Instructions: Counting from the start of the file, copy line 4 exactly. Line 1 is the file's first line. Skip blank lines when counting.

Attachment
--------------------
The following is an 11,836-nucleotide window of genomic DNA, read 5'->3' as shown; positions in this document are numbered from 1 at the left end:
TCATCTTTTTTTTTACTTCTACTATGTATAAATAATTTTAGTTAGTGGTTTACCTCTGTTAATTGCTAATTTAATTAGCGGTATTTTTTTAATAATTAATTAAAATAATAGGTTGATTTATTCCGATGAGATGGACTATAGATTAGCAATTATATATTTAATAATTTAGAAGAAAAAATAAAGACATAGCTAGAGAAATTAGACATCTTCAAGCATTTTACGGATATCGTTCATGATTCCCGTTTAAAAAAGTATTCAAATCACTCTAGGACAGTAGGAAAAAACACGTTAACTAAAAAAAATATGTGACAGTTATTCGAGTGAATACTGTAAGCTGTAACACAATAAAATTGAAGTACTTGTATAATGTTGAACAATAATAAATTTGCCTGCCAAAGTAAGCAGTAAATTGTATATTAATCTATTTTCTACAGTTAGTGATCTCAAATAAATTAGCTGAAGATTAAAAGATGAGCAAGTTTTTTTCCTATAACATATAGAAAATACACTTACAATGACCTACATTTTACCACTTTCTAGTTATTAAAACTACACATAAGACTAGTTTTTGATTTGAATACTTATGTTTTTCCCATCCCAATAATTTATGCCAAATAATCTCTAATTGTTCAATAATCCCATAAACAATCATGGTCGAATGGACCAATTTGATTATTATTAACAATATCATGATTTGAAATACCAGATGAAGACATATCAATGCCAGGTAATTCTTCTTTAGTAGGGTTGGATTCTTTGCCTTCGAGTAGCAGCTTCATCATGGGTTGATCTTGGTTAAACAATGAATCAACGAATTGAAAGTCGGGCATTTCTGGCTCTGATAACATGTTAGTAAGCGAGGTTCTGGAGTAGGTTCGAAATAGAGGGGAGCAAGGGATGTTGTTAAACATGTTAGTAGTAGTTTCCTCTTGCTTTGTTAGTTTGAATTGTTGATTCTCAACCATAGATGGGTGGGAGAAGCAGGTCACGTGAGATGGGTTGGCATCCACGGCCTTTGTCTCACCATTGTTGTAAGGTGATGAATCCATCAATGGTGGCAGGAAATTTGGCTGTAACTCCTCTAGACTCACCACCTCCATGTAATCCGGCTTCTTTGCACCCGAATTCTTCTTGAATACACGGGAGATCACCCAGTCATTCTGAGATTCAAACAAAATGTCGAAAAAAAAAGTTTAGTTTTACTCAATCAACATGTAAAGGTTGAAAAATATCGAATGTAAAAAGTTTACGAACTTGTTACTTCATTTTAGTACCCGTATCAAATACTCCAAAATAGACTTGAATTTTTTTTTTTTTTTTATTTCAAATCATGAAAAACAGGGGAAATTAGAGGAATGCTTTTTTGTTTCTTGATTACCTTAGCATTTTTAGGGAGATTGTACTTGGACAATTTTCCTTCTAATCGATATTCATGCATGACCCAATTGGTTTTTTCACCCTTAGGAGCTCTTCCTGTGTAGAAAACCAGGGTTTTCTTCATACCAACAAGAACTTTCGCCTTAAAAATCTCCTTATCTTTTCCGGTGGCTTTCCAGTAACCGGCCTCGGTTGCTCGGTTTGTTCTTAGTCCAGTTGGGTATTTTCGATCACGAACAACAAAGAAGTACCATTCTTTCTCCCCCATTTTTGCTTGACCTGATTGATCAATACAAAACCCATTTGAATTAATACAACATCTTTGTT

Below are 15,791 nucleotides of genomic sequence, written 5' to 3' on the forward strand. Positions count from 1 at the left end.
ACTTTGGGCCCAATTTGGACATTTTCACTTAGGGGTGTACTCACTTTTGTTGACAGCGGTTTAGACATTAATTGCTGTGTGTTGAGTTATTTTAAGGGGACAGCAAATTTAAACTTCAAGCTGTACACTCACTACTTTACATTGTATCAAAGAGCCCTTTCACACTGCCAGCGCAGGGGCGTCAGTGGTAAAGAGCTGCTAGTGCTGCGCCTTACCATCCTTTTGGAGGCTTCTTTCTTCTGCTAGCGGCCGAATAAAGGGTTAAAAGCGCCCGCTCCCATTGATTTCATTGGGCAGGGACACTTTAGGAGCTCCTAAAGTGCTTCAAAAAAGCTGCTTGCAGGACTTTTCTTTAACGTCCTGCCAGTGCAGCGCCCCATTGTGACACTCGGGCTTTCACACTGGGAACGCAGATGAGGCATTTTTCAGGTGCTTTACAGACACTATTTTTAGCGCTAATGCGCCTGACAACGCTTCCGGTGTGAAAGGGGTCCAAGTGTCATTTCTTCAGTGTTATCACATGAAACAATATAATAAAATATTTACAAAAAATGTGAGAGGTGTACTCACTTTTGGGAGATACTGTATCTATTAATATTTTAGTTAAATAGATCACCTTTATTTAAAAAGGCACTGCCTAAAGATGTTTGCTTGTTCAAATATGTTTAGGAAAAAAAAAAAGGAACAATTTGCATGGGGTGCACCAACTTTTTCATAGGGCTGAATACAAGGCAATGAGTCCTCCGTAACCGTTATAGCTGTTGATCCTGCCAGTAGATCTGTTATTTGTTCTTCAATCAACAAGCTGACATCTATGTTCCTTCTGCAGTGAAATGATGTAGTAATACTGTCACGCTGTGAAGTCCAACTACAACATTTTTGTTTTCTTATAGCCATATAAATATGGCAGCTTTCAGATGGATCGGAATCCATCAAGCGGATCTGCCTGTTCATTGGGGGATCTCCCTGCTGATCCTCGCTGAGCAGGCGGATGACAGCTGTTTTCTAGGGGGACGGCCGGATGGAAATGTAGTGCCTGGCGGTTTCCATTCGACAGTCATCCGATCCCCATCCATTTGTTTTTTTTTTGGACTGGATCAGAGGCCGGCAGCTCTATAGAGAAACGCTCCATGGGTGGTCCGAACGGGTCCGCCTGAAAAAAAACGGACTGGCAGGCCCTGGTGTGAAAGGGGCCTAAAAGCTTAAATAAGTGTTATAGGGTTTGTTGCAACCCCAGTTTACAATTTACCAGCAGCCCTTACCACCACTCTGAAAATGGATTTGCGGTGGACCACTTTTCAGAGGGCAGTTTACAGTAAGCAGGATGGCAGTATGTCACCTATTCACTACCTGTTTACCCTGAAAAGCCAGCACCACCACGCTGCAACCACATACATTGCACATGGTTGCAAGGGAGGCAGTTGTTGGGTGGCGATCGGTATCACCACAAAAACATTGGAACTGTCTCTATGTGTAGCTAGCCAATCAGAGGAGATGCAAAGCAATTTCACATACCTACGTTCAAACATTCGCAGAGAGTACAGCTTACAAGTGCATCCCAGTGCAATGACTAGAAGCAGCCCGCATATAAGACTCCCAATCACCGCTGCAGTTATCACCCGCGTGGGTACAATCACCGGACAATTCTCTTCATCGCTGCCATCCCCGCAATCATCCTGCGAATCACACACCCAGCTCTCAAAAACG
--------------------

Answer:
ACTTTGGGCCCAATTTGGACATTTTCACTTAGGGGTGTACTCACTTTTGTTGACAGCGGTTTAGACATTAATTGCTGTGTGTTGAGTTATTTTAAGGGGACAGCAAATTTAAACTTCAAGCTGTACACTCACTACTTTACATTGTATCAAAGAGCCCTTTCACACTGCCAGCGCAGGGGCGTCAGTGGTAAAGAGCTGCTAGTGCTGCGCCTTACCATCCTTTTGGAGGCTTCTTTCTTCTGCTAGCGGCCGAATAAAGGGTTAAAAGCGCCCGCTCCCATTGATTTCATTGGGCAGGGACACTTTAGGAGCTCCTAAAGTGCTTCAAAAAAGCTGCTTGCAGGACTTTTCTTTAACGTCCTGCCAGTGCAGCGCCCCATTGTGACACTCGGGCTTTCACACTGGGAACGCAGATGAGGCATTTTTCAGGTGCTTTACAGACACTATTTTTAGCGCTAATGCGCCTGACAACGCTTCCGGTGTGAAAGGGGTCCAAGTGTCATTTCTTCAGTGTTATCACATGAAACAATATAATAAAATATTTACAAAAAATGTGAGAGGTGTACTCACTTTTGGGAGATACTGTATCTATTAATATTTTAGTTAAATAGATCACCTTTATTTAAAAAGGCACTGCCTAAAGATGTTTGCTTGTTCAAATATGTTTAGGAAAAAAAAAAAGGAACAATTTGCATGGGGTGCACCAACTTTTTCATAGGGCTGAATACAAGGCAATGAGTCCTCCGTAACCGTTATAGCTGTTGATCCTGCCAGTAGATCTGTTATTTGTTCTTCAATCAACAAGCTGACATCTATGTTCCTTCTGCAGTGAAATGATGTAGTAATACTGTCACGCTGTGAAGTCCAACTACAACATTTTTGTTTTCTTATAGCCATATAAATATGGCAGCTTTCAGATGGATCGGAATCCATCAAGCGGATCTGCCTGTTCATTGGGGGATCTCCCTGCTGATCCTCGCTGAGCAGGCGGATGACAGCTGTTTTCTAGGGGGACGGCCGGATGGAAATGTAGTGCCTGGCGGTTTCCATTCGACAGTCATCCGATCCCCATCCATTTGTTTTTTTTTTGGACTGGATCAGAGGCCGGCAGCTCTATAGAGAAACGCTCCATGGGTGGTCCGAACGGGTCCGCCTGAAAAAAAACGGACTGGCAGGCCCTGGTGTGAAAGGGGCCTAAAAGCTTAAATAAGTGTTATAGGGTTTGTTGCAACCCCAGTTTACAATTTACCAGCAGCCCTTACCACCACTCTGAAAATGGATTTGCGGTGGACCACTTTTCAGAGGGCAGTTTACAGTAAGCAGGATGGCAGTATGTCACCTATTCACTACCTGTTTACCCTGAAAAGCCAGCACCACCACGCTGCAACCACATACATTGCACATGGTTGCAAGGGAGGCAGTTGTTGGGTGGCGATCGGTATCACCACAAAAACATTGGAACTGTCTCTATGTGTAGCTAGCCAATCAGAGGAGATGCAAAGCAATTTCACATACCTACGTTCAAACATTCGCAGAGAGTACAGCTTACAAGTGCATCCCAGTGCAATGACTAGAAGCAGCCCGCATATAAGACTCCCAATCACCGCTGCAGTTATCACCCGCGTGGGTACAATCACCGGACAATTCTCTTCATCGCTGCCATCCCCGCAATCATCCTGCGAATCACACACCCAGCTCTCAAAAACG